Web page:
Table Politics

One of the things that distinguishes Commander from other formats is that it’s designed to be multiplayer. In two-player formats, the strategy is obvious: try to kill your opponent without getting killed yourself. If your opponent is tapped out with no creatures, you attack.

Commander is different. Attacking one player might leave you open to attack from another player. Or perhaps you know the one player is holding onto a boardwipe, so you attack another player instead, in the hopes of keeping your creatures. At the far end of the spectrum, you might even team up with another player in order to take out the rest of the table, increasing both your chances of winning above the expected twenty-five percent.

Table politics is something unique to multiplayer, and something more competitive players can have a hard time understanding. In a two-player game, it doesn’t make sense to make bargains with your opponent. “If you don’t attack me this turn, I won’t attack you next turn” is going to be of net benefit to one of you and net loss to the other. You’re playing a zero-sum game. In multiplayer, that same offer can be a net benefit to the two players entering the agreement while being a net loss to the others at the table.

Understanding table politics can increase both your enjoyment of the game and your chance at winning. When you sit down at a four-player game, the best deck isn’t necessarily the one that’s going to win. In fact, sitting down with a deck that’s clearly more powerful than anything else at the table almost guarantees that the other players will gang up on you in order to eliminate the threat. Often the level of threat is determined by the commander. Decks like Kaalia, Zur, Sharuum, and Narset tend to be extremely powerful and difficult to stop once they get going; the best strategy in dealing with them is often to get rid of them before they have that opportunity. Other times it’s a matter of knowing the players and how they tend to build their decks. I have a Selvala deck that helps everyone at the table by allowing them to draw cards and get extra mana. While the deck does contain threats like Colossus of Akros that benefit from a surplus of mana, such things are obvious threats and aren’t going to end the game in a single turn. On the other hand, there’s a regular at the gaming store I played at back in Georgia who plays a Selvala deck designed to combo off and win. Playing against my Selvala deck is fun; it allows my opponents to do some pretty crazy stuff while still providing a challenge. Playing against his Selvala deck, not so much. Either the rest of us remove him before he reaches critical mass, or he wins the game over the course of a single drawn-out turn before we’ve even had a chance to get going. A few months ago we had a game that consisted of that player, another player known for his degenerate combo decks (in this case playing an Azami deck), an inexperienced player borrowing my Krenko deck, and myself playing Nekusar. The Azami player, knowing what was coming, directed his effort toward countering Selvala every time she was cast, since he knew she was a necessary piece of the combo. Eventually the Selvala player simply conceded. In the meantime, the Krenko player had built up quite a boardstate of 1/1 Goblins, and was able kill the two remaining players. If he hadn’t scooped, the Azami player would have been able to survive for another turn, giving him the chance to combo off for the win.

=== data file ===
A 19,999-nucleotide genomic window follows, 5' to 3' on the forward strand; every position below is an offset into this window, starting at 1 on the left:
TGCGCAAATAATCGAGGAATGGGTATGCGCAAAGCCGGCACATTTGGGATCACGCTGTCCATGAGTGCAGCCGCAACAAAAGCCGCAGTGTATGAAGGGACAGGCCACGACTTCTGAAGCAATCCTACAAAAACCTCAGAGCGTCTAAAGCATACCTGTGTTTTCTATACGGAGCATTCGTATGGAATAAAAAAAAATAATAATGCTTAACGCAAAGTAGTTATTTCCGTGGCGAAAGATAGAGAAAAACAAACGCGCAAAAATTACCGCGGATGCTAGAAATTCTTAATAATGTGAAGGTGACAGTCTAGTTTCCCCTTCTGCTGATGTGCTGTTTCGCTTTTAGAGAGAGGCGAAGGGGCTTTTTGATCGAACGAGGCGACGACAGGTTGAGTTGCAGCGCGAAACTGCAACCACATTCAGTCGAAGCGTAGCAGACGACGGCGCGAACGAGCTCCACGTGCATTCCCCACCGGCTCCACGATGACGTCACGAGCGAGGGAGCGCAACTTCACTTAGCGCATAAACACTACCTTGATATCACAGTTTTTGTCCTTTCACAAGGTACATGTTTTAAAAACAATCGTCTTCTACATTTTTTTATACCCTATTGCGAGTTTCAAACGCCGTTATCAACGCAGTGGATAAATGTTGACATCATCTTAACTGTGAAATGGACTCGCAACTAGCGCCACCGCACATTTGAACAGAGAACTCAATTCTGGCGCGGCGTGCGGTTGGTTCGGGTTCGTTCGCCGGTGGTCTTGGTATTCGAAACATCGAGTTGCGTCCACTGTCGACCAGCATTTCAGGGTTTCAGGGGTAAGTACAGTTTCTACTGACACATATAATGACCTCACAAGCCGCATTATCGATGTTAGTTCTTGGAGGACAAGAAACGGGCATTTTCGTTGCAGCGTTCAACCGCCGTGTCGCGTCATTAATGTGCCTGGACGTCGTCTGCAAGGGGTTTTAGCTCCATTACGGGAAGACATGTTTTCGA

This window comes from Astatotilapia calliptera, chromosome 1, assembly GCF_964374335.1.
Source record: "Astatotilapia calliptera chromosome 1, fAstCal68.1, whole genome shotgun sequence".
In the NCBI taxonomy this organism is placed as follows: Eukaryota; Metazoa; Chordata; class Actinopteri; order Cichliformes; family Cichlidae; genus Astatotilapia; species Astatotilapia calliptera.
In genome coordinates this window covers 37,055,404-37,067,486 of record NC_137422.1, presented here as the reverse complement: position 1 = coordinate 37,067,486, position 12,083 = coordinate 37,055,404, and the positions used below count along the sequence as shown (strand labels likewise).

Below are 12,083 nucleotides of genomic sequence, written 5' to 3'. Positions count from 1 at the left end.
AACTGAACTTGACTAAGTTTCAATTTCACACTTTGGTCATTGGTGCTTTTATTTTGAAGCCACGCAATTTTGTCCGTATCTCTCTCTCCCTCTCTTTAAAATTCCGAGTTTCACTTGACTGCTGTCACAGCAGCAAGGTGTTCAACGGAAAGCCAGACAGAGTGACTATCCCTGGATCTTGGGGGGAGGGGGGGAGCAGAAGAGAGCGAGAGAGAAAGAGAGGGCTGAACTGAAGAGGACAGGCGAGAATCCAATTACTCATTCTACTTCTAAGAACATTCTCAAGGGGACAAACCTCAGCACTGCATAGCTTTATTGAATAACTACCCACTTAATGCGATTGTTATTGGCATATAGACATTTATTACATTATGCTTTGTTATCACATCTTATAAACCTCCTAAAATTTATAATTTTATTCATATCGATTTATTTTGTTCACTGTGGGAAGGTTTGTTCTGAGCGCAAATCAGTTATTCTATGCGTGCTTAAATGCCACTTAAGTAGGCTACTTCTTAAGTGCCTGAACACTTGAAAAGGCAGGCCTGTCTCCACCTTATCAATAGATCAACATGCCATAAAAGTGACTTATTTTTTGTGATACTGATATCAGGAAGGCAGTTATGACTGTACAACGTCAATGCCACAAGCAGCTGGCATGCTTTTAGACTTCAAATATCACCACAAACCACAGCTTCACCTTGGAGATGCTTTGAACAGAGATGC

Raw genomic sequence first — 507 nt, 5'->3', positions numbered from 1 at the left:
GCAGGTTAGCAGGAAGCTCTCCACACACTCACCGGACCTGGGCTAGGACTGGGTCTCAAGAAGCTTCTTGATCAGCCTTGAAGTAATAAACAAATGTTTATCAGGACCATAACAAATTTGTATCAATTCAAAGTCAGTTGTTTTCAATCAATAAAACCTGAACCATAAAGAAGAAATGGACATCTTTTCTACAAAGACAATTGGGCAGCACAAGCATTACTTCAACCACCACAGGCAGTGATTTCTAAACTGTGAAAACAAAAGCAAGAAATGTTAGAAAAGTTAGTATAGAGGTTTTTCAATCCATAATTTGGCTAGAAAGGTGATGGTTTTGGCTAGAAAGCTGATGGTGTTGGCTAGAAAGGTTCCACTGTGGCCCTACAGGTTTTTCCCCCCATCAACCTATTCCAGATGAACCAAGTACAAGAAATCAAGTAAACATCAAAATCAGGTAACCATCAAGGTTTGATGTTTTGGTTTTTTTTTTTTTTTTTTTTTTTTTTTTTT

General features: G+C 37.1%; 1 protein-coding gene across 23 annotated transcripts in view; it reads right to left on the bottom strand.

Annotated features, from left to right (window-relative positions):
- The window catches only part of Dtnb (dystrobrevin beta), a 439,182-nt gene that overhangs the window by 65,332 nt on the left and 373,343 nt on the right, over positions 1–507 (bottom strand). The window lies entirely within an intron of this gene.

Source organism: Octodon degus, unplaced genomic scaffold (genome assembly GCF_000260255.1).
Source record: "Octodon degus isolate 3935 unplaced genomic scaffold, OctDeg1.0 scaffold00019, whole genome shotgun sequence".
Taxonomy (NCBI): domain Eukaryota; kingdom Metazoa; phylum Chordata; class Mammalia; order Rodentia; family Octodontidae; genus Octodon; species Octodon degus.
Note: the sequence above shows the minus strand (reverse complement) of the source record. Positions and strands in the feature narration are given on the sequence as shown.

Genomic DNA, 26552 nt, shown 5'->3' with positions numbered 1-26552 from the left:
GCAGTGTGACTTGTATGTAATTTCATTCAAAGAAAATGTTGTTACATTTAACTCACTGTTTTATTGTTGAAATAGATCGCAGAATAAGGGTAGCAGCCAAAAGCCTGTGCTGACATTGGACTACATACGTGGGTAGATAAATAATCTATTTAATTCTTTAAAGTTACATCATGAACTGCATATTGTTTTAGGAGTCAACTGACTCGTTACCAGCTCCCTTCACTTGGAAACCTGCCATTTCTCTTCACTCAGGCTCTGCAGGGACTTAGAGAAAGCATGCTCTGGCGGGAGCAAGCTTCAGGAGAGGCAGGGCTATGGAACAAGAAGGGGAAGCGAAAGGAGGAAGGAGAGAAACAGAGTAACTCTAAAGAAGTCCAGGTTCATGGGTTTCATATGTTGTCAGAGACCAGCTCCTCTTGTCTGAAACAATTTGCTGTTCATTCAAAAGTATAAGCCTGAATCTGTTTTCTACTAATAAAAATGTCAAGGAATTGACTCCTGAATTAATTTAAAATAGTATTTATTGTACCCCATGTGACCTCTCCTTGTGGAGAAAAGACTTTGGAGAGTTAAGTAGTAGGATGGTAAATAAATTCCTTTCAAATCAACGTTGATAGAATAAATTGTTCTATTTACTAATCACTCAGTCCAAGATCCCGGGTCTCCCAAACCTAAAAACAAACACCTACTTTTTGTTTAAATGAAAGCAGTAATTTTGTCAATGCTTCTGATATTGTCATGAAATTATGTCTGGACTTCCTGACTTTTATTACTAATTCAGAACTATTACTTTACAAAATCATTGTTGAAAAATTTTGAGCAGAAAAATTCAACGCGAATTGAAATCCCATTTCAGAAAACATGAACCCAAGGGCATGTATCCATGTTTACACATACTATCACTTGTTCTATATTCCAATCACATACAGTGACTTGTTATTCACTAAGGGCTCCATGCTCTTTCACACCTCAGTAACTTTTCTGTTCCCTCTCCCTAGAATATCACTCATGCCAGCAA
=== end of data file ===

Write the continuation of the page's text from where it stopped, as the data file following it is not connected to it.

In this scenario, table politics came close to allowing the Azami player to win against a deck that should by rights have beaten him. By agreeing not to attack the Azami player until Selvala was eliminate, since Azami was helping him out, the Krenko player was actually able to win the game, despite being the least experienced player at the table. Part of this was because he was piloting a well-built deck, but a lot of it was the fact that he wasn’t the most immediate threat. As I’ve mentioned in a previous post, Krenko is somewhat fragile, because without its commander its pace slows significantly. But despite the presence of two decks at the table with access to blue and therefore counter-magic, neither of us wanted to waste those spells countering Krenko, especially when goblin-ball seemed the most expedient way to deal with Selvala’s threat.

So how do you take advantage of table politics?

Well, it starts in deck construction. If you have a deck that’s non-interactive and is only interested in comboing off, you have nothing to offer the other players in exchange for not attacking. You could simply include cards like No Mercy and Dictate of Erebos which will make your opponents hesitate to attack, but that may make them team up in an effort to get rid of those cards.